1 man dead, another person injured after shooting at tight-knit church in Salmon Arm
Deceased is Gordon Parmenter, a church volunteer — the other victim is stable while police arrest suspect
One man is dead, another person is in hospital and a suspect is in police custody after a shooting at a small church in Salmon Arm, B.C., on Sunday.
Family members have confirmed that the deceased is Gordon Parmenter, an elder at the Salmon Arm Church of Christ. Police say the shooting was not religiously motivated.
Police and B.C. Emergency Health Services said they received calls around 10:30 a.m. PT about two people who had been injured at the church. One of the injured was airlifted to hospital, and is in stable condition, said Salmon Arm RCMP.
The local church was hosting an event when a male allegedly entered the church and shot two parishioners, according to police.
Mounties said a 25-year-old man was taken into custody after being wrestled to the ground by a number of parishioners. A rifle was seized.
1 victim known to suspect
Police said there is no active or ongoing threat to the public.
"Police have determined that at least one of the victims was known to the suspect, and it is not believed at this time the event was religiously motivated," said Staff Sgt. Scott West, the Salmon Arm RCMP detachment commander.
Mark Parmenter, the grandson of Gordon Parmenter, said the family knows the person who allegedly shot the elder Parmenter.
He also told CBC News that his grandparent's home was burned in a suspicious fire in March. Police have not said if the two incidents are related.
The Parmenters have been described by people who know them as a large and religious family. Gordon Parmenter and his wife Peggy were also foster parents.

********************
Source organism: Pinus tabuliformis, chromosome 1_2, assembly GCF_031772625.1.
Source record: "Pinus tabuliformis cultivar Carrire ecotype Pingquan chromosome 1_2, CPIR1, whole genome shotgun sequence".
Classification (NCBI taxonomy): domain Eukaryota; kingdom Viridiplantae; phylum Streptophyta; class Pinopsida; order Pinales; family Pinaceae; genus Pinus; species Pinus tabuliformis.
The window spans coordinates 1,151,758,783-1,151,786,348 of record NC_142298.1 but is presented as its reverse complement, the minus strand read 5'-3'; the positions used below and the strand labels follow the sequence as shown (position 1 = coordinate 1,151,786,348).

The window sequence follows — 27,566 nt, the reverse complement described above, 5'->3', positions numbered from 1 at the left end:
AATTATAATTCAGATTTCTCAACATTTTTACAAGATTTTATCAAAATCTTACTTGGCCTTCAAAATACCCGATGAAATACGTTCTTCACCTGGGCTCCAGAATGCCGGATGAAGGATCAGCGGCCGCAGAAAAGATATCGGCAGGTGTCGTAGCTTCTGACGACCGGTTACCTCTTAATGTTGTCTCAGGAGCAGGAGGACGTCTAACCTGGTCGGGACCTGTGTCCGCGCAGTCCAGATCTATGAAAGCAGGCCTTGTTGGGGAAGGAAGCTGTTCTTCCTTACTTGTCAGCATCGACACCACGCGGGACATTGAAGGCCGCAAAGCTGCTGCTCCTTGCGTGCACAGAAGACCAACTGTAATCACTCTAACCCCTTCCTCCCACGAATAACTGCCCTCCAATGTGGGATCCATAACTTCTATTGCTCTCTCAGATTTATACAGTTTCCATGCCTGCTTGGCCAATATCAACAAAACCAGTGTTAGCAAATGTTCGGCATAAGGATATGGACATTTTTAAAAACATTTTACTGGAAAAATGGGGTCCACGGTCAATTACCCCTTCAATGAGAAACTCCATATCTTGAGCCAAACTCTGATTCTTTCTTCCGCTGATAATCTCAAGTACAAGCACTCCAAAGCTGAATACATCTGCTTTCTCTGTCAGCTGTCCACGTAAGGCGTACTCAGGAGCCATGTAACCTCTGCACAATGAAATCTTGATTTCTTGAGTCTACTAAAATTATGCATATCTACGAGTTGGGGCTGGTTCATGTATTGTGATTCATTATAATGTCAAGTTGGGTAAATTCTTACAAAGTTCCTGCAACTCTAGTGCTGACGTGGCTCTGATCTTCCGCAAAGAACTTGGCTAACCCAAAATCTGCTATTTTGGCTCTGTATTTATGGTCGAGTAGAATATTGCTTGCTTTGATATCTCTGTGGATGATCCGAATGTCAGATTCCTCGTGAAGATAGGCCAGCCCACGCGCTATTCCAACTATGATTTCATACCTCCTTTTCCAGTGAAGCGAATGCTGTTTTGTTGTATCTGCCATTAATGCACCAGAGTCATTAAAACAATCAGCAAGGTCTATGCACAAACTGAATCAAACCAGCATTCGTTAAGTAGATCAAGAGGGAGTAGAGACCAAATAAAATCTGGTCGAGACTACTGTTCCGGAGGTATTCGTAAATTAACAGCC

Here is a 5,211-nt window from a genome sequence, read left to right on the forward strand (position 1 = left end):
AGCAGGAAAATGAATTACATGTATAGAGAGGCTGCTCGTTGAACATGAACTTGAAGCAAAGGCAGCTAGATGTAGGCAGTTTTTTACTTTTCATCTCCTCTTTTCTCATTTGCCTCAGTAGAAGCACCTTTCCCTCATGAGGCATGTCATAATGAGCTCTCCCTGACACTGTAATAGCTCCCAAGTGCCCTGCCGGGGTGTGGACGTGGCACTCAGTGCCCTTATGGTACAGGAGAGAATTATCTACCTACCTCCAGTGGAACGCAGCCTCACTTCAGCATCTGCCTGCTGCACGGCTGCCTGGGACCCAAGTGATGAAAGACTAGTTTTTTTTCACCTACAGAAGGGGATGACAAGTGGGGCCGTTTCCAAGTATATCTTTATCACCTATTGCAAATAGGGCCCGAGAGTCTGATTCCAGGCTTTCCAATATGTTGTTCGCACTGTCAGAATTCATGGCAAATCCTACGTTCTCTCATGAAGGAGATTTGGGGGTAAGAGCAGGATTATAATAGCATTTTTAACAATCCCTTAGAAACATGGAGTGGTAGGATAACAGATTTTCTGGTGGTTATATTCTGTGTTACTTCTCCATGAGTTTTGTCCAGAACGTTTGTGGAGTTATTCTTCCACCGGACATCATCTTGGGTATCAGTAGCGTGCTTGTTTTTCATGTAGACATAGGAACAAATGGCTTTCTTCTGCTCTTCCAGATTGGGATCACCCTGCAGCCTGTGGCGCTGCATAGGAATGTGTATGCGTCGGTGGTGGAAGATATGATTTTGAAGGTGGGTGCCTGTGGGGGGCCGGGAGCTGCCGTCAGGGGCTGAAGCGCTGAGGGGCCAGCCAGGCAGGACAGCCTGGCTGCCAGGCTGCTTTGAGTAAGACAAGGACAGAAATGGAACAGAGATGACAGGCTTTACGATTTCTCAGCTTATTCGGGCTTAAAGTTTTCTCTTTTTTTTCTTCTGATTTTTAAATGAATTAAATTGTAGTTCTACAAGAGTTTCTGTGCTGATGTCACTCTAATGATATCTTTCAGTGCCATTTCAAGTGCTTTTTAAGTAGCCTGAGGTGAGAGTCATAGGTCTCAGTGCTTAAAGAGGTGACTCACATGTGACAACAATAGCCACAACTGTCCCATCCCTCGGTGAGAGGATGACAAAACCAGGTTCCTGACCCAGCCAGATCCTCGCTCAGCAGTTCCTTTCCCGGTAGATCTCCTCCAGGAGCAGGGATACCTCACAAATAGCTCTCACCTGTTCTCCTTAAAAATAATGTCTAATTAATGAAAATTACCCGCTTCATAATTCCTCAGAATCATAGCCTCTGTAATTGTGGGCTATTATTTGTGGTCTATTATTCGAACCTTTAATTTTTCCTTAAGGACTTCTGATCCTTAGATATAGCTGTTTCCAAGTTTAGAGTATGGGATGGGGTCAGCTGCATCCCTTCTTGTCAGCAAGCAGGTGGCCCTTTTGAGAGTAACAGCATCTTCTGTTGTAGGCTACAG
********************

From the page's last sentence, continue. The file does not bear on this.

Cole Wintringham said the Parmenters were his foster parents from 2013 to 2017 and he credits Gordon for helping him graduate high school, develop confidence to participate in theatre, pursue music and go onto college.
"He would never give up on any one of us, he often told me to the effect there were no 'bad kids' just kids who fell through society's cracks," wrote Wintringham in a statement sent to media.
"It is for those kids, myself included, that he dedicated his home and life to helping."
'Our hearts are broken'
Marie Taylor, 79, a member of the church, also released a statement to CBC News regarding the violence at the church on Sunday.
"Our hearts are broken, we feel so blessed to have the faith that we have," it said. "It gives us the strength to love and forgive in any situation. We are praying for all the families affected."
Taylor said elders at the church are usually older volunteers who share their time and experience to help other people, both from the church and in the broader community.
Her daughter who spoke to CBC News said the congregation is made up of 50 members or less and is a non-denominational Christian church.
According to documents filed with Revenue Canada, the church has been a registered charitable organization since 1967. As of 2018, it had $187,384 in assets, including land and buildings.
It issued tax receipts for gifts totaling $45,595 in the 2018 tax year.